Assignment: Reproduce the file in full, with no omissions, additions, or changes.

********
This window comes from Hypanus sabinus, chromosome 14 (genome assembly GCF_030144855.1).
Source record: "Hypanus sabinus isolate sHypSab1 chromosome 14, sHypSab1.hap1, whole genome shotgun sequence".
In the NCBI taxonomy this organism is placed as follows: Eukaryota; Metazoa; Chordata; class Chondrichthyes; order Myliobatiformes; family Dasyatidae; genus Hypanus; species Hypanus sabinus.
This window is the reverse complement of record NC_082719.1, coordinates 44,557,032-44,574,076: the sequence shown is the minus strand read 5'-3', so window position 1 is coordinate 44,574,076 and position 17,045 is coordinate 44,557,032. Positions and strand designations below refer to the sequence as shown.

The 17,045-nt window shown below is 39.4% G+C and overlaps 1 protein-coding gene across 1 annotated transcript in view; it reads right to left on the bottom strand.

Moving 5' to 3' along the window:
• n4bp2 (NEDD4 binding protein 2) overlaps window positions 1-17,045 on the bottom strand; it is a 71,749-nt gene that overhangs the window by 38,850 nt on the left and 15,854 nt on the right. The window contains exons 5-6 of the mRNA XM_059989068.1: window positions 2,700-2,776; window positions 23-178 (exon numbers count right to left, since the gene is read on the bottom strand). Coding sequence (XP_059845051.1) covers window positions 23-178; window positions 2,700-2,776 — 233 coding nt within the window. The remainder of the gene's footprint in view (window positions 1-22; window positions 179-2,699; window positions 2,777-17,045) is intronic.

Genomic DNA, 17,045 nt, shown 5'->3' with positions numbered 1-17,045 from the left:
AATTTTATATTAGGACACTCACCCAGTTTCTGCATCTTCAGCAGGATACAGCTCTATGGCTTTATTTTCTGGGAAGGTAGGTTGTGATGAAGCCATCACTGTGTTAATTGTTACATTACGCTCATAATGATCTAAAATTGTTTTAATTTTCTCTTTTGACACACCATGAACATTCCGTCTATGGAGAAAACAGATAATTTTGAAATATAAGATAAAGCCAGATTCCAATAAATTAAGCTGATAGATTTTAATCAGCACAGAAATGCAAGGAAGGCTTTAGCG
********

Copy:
This window comes from Hypanus sabinus, chromosome 14 (genome assembly GCF_030144855.1).
Source record: "Hypanus sabinus isolate sHypSab1 chromosome 14, sHypSab1.hap1, whole genome shotgun sequence".
In the NCBI taxonomy this organism is placed as follows: Eukaryota; Metazoa; Chordata; class Chondrichthyes; order Myliobatiformes; family Dasyatidae; genus Hypanus; species Hypanus sabinus.
This window is the reverse complement of record NC_082719.1, coordinates 44,557,032-44,574,076: the sequence shown is the minus strand read 5'-3', so window position 1 is coordinate 44,574,076 and position 17,045 is coordinate 44,557,032. Positions and strand designations below refer to the sequence as shown.

The 17,045-nt window shown below is 39.4% G+C and overlaps 1 protein-coding gene across 1 annotated transcript in view; it reads right to left on the bottom strand.

Moving 5' to 3' along the window:
• n4bp2 (NEDD4 binding protein 2) overlaps window positions 1-17,045 on the bottom strand; it is a 71,749-nt gene that overhangs the window by 38,850 nt on the left and 15,854 nt on the right. The window contains exons 5-6 of the mRNA XM_059989068.1: window positions 2,700-2,776; window positions 23-178 (exon numbers count right to left, since the gene is read on the bottom strand). Coding sequence (XP_059845051.1) covers window positions 23-178; window positions 2,700-2,776 — 233 coding nt within the window. The remainder of the gene's footprint in view (window positions 1-22; window positions 179-2,699; window positions 2,777-17,045) is intronic.

Genomic DNA, 17,045 nt, shown 5'->3' with positions numbered 1-17,045 from the left:
AATTTTATATTAGGACACTCACCCAGTTTCTGCATCTTCAGCAGGATACAGCTCTATGGCTTTATTTTCTGGGAAGGTAGGTTGTGATGAAGCCATCACTGTGTTAATTGTTACATTACGCTCATAATGATCTAAAATTGTTTTAATTTTCTCTTTTGACACACCATGAACATTCCGTCTATGGAGAAAACAGATAATTTTGAAATATAAGATAAAGCCAGATTCCAATAAATTAAGCTGATAGATTTTAATCAGCACAGAAATGCAAGGAAGGCTTTAGCG